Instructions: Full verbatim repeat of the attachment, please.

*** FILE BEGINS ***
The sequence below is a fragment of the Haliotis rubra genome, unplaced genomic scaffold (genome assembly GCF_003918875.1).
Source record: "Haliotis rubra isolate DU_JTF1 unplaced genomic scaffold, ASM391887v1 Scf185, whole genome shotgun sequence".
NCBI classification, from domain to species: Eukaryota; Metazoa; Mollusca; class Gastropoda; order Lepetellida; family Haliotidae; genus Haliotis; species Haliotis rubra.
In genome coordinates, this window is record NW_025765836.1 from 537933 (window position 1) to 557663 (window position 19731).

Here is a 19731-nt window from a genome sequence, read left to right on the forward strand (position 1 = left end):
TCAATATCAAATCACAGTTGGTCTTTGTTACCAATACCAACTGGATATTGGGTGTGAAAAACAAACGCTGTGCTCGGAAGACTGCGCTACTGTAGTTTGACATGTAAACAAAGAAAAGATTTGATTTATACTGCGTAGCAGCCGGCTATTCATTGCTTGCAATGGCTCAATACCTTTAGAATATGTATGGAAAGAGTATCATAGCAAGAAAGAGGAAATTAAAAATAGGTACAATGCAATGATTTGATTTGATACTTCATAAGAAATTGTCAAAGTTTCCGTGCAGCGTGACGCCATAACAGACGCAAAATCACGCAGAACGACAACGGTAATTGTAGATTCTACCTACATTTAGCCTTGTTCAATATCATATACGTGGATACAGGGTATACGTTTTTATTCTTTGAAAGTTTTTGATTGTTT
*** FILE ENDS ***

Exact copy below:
The sequence below is a fragment of the Haliotis rubra genome, unplaced genomic scaffold (genome assembly GCF_003918875.1).
Source record: "Haliotis rubra isolate DU_JTF1 unplaced genomic scaffold, ASM391887v1 Scf185, whole genome shotgun sequence".
NCBI classification, from domain to species: Eukaryota; Metazoa; Mollusca; class Gastropoda; order Lepetellida; family Haliotidae; genus Haliotis; species Haliotis rubra.
In genome coordinates, this window is record NW_025765836.1 from 537933 (window position 1) to 557663 (window position 19731).

Here is a 19731-nt window from a genome sequence, read left to right on the forward strand (position 1 = left end):
TCAATATCAAATCACAGTTGGTCTTTGTTACCAATACCAACTGGATATTGGGTGTGAAAAACAAACGCTGTGCTCGGAAGACTGCGCTACTGTAGTTTGACATGTAAACAAAGAAAAGATTTGATTTATACTGCGTAGCAGCCGGCTATTCATTGCTTGCAATGGCTCAATACCTTTAGAATATGTATGGAAAGAGTATCATAGCAAGAAAGAGGAAATTAAAAATAGGTACAATGCAATGATTTGATTTGATACTTCATAAGAAATTGTCAAAGTTTCCGTGCAGCGTGACGCCATAACAGACGCAAAATCACGCAGAACGACAACGGTAATTGTAGATTCTACCTACATTTAGCCTTGTTCAATATCATATACGTGGATACAGGGTATACGTTTTTATTCTTTGAAAGTTTTTGATTGTTT